Here are the best tips and tricks for using video to grow your athletes’ skills.

As a club team, your success is determined by more than wins and losses. It’s your job to create well-rounded players with correct technique and the ability to make the right decisions. We know it's a risky business—everything from your players' futures to the club's success is on the line.

Not only is it a big undertaking, but time with players is often limited and resources are spread thin. That’s where video comes in, to ensure learning doesn't end after practice. With a little creativity and insight from other coaches, video can be the tool to improve your players’ development and take your club to the next level.

1. Motivate players to watch technique, not just highlights.

To build on the fundamentals, encourage your athletes to look further than the flashy moments. Video can help them adjust their focus to see the bigger picture of the game and their development.

Add clips to a playlist.
“The tendency for players is to want to look at their highlights. But that’s when I would break out some clips and email a player and say, ‘Look at these shots you had last game,’ or, ‘Look at this series here. What are we doing right and what are we doing wrong?’ That’s a good way to get them to focus in on the particular areas you want them to.” Bob Rickman, Head Coach, Alton High School (Ill.)

Create playlists for your players to see and improve their technique. Here are a few ways to get started.

2. Grab an iPad and record drills at practice.

Use video at practice to give instant and specific feedback to individual athletes or the whole team. The sooner athletes can take what they see in the video and put it into action, the higher their chances of retaining that information. Plus, if you have Wi-Fi at your gym or field, upload as you record so players can review the video as soon as they head to the locker room.

3. Encourage your athletes to create a playlist of best and worst clips after each game.

When your players have a chance to identify the areas they need to improve before you point them out, it can have a lasting impact. They've truly owned the process and the lesson will take root. Have them pull out their five best plays from a game—areas where they made a big play, showed quick thinking or had good technique—as well as their five worst plays. This saves you time, but it also gets athletes to think about their technique and own their growth. You can give feedback on those plays and point out anything they missed.  

4. Set pre-game objectives to provide a benchmarks for your players.

We've heard from teams who work with each player individually to set specific objectives before every game. It gives players focus in the game and provides direction as they watch video after the game. They can pull out the specific clips that reference their objective and show how they met it or where they fell short. Encourage them to add those clips to a playlist and track that objective over multiple games.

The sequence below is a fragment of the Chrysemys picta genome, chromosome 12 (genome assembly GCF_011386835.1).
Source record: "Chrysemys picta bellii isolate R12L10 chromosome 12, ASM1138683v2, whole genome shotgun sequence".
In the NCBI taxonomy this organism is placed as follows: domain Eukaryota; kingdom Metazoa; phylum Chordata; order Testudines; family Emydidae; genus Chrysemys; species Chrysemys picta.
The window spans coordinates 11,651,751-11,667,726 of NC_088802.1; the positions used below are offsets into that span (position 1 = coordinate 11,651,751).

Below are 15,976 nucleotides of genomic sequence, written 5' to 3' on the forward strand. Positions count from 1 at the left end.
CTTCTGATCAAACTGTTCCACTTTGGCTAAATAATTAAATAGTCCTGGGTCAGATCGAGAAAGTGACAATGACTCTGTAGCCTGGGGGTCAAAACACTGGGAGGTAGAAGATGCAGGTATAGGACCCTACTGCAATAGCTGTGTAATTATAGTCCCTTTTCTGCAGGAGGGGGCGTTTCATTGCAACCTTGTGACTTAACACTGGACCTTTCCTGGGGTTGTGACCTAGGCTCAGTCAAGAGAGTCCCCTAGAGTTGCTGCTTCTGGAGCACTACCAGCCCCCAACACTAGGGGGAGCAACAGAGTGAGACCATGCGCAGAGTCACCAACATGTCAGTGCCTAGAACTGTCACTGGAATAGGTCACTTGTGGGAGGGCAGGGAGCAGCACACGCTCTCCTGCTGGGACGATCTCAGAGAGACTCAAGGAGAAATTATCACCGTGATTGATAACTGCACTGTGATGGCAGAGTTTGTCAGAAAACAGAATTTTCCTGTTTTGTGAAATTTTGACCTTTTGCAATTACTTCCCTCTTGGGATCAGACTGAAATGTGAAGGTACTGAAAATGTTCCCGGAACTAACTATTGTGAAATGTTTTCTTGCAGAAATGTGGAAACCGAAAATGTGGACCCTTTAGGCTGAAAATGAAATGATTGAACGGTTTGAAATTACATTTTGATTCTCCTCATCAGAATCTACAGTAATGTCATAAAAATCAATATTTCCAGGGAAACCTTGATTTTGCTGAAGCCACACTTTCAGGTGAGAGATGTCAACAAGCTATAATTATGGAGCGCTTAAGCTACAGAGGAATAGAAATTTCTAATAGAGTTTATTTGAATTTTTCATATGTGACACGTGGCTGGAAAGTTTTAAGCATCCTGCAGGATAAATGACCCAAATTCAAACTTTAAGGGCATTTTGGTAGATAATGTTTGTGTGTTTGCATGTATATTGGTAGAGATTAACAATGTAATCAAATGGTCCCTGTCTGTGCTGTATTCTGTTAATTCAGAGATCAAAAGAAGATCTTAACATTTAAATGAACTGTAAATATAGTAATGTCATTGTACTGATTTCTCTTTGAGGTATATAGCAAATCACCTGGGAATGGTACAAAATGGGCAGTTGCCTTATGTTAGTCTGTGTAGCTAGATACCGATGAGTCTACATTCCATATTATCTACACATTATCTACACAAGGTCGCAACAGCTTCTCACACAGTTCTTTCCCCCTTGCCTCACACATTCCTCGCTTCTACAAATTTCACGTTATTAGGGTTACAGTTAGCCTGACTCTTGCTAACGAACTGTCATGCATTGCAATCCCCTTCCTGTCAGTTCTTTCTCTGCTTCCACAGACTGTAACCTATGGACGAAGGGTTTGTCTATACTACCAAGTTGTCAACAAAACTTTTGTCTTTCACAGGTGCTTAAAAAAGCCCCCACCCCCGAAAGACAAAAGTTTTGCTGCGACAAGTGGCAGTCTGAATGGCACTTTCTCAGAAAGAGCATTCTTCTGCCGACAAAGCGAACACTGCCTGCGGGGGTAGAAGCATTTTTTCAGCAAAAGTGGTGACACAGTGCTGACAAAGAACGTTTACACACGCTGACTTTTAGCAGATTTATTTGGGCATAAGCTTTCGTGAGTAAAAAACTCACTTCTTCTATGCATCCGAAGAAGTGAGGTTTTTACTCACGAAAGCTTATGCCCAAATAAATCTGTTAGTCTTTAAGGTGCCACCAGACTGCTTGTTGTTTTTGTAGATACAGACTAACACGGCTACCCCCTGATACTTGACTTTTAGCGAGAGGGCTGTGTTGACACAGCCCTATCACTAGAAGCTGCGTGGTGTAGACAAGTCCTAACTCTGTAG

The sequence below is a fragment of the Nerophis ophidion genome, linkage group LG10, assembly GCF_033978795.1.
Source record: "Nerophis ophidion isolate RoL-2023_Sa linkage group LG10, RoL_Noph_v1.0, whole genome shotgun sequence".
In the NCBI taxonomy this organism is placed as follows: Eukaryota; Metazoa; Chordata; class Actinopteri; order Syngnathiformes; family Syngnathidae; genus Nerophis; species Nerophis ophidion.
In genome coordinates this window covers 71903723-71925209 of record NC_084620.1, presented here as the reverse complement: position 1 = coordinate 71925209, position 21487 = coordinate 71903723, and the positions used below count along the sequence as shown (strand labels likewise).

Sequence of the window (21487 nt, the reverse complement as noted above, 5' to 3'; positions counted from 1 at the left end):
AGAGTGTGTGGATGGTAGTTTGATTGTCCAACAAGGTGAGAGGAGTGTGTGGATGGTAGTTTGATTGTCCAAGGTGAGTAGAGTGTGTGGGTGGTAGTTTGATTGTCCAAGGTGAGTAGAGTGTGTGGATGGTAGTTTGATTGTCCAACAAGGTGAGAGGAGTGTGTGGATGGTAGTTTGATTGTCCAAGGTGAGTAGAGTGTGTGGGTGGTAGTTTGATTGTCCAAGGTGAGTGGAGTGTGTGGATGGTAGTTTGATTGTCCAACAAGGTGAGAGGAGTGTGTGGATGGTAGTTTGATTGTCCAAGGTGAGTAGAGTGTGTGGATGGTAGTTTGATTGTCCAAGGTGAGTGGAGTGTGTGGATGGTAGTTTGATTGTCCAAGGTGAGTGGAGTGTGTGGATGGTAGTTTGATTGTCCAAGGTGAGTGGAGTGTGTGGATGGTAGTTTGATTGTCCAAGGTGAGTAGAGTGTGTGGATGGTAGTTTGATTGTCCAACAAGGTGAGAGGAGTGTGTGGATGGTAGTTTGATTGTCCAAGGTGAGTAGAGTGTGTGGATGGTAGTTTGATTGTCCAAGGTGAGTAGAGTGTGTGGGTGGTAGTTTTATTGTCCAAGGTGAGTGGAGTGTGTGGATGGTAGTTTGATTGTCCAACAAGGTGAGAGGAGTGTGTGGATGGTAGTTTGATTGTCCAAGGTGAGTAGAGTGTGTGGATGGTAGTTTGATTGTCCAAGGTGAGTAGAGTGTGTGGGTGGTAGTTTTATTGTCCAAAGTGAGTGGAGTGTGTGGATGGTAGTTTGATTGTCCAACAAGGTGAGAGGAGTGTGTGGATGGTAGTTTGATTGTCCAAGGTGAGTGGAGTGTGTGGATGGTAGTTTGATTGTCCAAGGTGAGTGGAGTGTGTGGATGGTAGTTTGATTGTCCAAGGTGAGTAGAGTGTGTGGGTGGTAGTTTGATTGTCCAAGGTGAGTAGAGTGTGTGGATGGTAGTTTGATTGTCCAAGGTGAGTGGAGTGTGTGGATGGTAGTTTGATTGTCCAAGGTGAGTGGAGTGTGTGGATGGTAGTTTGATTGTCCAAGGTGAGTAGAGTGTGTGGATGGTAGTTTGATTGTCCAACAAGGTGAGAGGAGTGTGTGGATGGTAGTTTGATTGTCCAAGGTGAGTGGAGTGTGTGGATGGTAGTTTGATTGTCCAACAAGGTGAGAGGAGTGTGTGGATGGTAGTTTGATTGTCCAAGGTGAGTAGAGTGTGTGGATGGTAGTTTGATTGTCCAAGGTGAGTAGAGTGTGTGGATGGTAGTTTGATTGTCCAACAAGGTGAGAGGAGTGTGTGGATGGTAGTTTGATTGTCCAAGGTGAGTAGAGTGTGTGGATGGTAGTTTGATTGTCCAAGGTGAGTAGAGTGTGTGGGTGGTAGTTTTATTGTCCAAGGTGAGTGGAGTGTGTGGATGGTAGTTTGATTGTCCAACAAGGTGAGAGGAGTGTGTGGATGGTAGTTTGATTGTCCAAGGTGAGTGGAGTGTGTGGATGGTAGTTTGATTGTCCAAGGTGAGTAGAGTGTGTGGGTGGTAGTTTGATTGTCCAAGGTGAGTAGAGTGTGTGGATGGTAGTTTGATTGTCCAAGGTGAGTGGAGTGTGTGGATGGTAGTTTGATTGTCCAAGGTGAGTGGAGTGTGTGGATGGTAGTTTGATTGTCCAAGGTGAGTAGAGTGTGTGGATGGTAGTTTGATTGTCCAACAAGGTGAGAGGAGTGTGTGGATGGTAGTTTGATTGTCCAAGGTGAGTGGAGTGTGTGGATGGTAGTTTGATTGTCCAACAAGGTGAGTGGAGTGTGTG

“I encourage them to watch the game so that when they come in they can analyze exactly how they did on those individual targets. I find that they really buy into that. They’re really keen to watch themselves back." Lewis Benson, Head Coach, Sparsholt College (U.K.)

5. Track athlete progression from the first game to last.  

Because you can create playlists from multiple games, you're able to track an athlete's progression throughout the season to see where they've improved and what they should focus on in the future.

  1. Pull clips of a player's technique at the start of season.
  2. Add a custom label for that player to keep everything organized.
  3. Keep adding clips as the season continues.
  4. Share it with the athlete so they can track their own progress.
"You can say, ‘Look there’s your clips from two months ago.’ It’s really easy to find and pull up, then you can see where [they] are now. So you can look at how much they’ve improved in taking crosses, ball receiving skills, finishing with the left foot, all of those things." Matt Murray, First-Team Assistant Manager, Nike Academy

6. Quiz your athletes with comments on the video.

Playlists are an ideal tool to pinpoint the most important moments from a game, but comments can help you steer the conversation in the right direction. Use them to ask your players questions about what happened and challenge their perception of the game. Or get creative and have them search for specific things in the video.

Give feedback with comments.
"We'll have a lot of times where they watch it with their notebook and we give them four or five things to find in the clip or this session of the game. It's a little treasure hunt for these nuggets that they need to review." Bob Rogers, Head Coach, Wittman-Hanson (Mass.)

7. Create team goals around more than wins and losses.

When the focus is on player development, it can be hard to gauge your team's growth, especially with a younger team. You also might need to validate your coaching decisions with concerned or frustrated parents. A good way to handle this is to build goals for your team that go deeper than W/Ls. With the goals report in Hudl, you can set benchmarks for team and player progress so you aren't discouraged if team development doesn't translate to wins.

You might not be able to roll out all these ideas with your team immediately, but it’s important to start somewhere. When you fuel your athletes’ development with video, the results will speak for themselves.